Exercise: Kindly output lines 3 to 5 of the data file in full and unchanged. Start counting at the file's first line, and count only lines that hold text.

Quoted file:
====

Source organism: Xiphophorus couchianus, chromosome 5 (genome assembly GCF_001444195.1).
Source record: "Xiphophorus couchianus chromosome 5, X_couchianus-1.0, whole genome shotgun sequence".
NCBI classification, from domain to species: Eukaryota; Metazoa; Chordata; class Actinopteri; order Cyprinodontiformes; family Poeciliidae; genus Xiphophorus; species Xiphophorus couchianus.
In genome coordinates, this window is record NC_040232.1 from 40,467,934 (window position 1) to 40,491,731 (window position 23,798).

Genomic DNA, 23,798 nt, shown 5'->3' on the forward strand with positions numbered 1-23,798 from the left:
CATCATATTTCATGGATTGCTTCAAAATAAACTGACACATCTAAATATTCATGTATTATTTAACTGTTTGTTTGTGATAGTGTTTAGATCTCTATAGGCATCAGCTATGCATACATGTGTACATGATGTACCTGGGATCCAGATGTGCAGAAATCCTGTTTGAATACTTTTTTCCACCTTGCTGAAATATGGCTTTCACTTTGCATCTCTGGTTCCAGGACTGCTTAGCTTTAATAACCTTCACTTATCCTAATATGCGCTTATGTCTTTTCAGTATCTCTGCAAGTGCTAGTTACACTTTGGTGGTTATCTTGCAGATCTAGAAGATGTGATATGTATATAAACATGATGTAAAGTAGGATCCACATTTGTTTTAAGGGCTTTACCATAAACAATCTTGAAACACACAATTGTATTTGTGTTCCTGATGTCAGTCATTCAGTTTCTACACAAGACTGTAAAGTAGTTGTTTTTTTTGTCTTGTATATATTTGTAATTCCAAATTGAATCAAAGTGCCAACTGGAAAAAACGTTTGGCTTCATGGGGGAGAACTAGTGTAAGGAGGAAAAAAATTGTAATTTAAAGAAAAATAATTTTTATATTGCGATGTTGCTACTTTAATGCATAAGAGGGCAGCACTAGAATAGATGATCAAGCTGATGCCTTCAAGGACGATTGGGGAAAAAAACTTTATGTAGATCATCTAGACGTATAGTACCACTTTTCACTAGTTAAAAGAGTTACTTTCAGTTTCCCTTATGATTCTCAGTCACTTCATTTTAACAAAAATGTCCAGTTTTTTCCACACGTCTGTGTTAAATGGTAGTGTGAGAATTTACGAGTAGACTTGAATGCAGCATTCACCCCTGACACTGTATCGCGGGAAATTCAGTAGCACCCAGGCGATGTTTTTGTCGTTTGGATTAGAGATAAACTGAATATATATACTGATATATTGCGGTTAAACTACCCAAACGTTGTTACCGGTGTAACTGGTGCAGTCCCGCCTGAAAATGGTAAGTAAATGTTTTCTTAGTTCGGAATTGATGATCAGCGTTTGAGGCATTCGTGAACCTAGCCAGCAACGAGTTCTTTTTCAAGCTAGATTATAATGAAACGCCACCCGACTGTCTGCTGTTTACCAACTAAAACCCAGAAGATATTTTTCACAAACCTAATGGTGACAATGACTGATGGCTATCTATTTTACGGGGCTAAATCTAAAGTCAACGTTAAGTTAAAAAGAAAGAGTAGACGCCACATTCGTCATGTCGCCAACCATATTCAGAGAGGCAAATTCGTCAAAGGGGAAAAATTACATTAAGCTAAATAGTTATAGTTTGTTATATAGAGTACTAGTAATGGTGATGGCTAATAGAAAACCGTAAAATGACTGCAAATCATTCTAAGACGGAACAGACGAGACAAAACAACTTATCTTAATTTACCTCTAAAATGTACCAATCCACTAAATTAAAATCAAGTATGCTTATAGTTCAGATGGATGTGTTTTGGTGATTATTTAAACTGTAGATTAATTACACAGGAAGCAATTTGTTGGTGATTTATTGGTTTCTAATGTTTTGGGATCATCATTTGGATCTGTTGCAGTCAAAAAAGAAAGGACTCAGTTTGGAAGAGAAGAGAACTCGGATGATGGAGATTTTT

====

NCBI classification, from domain to species: Eukaryota; Metazoa; Chordata; class Actinopteri; order Cyprinodontiformes; family Poeciliidae; genus Xiphophorus; species Xiphophorus couchianus.
In genome coordinates, this window is record NC_040232.1 from 40,467,934 (window position 1) to 40,491,731 (window position 23,798).

Genomic DNA, 23,798 nt, shown 5'->3' on the forward strand with positions numbered 1-23,798 from the left: